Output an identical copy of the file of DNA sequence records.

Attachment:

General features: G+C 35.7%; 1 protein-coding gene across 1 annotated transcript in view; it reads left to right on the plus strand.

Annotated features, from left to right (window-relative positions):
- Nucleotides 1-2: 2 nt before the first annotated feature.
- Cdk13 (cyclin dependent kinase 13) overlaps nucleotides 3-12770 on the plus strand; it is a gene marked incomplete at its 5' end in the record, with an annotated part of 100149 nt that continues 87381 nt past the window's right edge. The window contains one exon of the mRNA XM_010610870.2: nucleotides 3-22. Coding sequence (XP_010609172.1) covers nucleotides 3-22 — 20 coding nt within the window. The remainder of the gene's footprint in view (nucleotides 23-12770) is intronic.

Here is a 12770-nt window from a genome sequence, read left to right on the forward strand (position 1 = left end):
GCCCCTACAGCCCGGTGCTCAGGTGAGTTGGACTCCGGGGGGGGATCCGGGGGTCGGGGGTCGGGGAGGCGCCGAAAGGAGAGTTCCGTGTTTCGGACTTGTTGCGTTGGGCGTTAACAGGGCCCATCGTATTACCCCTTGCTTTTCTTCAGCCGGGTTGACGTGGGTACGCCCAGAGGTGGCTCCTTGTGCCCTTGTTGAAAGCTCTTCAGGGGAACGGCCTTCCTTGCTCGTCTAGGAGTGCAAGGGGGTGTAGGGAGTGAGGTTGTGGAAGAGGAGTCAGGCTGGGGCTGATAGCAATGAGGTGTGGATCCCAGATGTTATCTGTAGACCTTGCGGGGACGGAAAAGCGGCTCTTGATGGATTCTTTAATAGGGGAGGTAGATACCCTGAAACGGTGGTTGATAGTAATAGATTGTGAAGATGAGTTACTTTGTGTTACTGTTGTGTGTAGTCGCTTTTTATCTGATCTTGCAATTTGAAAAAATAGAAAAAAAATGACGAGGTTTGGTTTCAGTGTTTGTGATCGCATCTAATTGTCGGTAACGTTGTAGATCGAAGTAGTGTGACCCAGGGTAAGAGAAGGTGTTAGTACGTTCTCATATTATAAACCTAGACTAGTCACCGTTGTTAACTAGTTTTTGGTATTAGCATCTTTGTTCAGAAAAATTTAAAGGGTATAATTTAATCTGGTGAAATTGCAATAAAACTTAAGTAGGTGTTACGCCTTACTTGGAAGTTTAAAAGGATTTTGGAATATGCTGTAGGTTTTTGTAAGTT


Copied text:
General features: G+C 35.7%; 1 protein-coding gene across 1 annotated transcript in view; it reads left to right on the plus strand.

Annotated features, from left to right (window-relative positions):
- Nucleotides 1-2: 2 nt before the first annotated feature.
- Cdk13 (cyclin dependent kinase 13) overlaps nucleotides 3-12770 on the plus strand; it is a gene marked incomplete at its 5' end in the record, with an annotated part of 100149 nt that continues 87381 nt past the window's right edge. The window contains one exon of the mRNA XM_010610870.2: nucleotides 3-22. Coding sequence (XP_010609172.1) covers nucleotides 3-22 — 20 coding nt within the window. The remainder of the gene's footprint in view (nucleotides 23-12770) is intronic.

Here is a 12770-nt window from a genome sequence, read left to right on the forward strand (position 1 = left end):
GCCCCTACAGCCCGGTGCTCAGGTGAGTTGGACTCCGGGGGGGGATCCGGGGGTCGGGGGTCGGGGAGGCGCCGAAAGGAGAGTTCCGTGTTTCGGACTTGTTGCGTTGGGCGTTAACAGGGCCCATCGTATTACCCCTTGCTTTTCTTCAGCCGGGTTGACGTGGGTACGCCCAGAGGTGGCTCCTTGTGCCCTTGTTGAAAGCTCTTCAGGGGAACGGCCTTCCTTGCTCGTCTAGGAGTGCAAGGGGGTGTAGGGAGTGAGGTTGTGGAAGAGGAGTCAGGCTGGGGCTGATAGCAATGAGGTGTGGATCCCAGATGTTATCTGTAGACCTTGCGGGGACGGAAAAGCGGCTCTTGATGGATTCTTTAATAGGGGAGGTAGATACCCTGAAACGGTGGTTGATAGTAATAGATTGTGAAGATGAGTTACTTTGTGTTACTGTTGTGTGTAGTCGCTTTTTATCTGATCTTGCAATTTGAAAAAATAGAAAAAAAATGACGAGGTTTGGTTTCAGTGTTTGTGATCGCATCTAATTGTCGGTAACGTTGTAGATCGAAGTAGTGTGACCCAGGGTAAGAGAAGGTGTTAGTACGTTCTCATATTATAAACCTAGACTAGTCACCGTTGTTAACTAGTTTTTGGTATTAGCATCTTTGTTCAGAAAAATTTAAAGGGTATAATTTAATCTGGTGAAATTGCAATAAAACTTAAGTAGGTGTTACGCCTTACTTGGAAGTTTAAAAGGATTTTGGAATATGCTGTAGGTTTTTGTAAGTT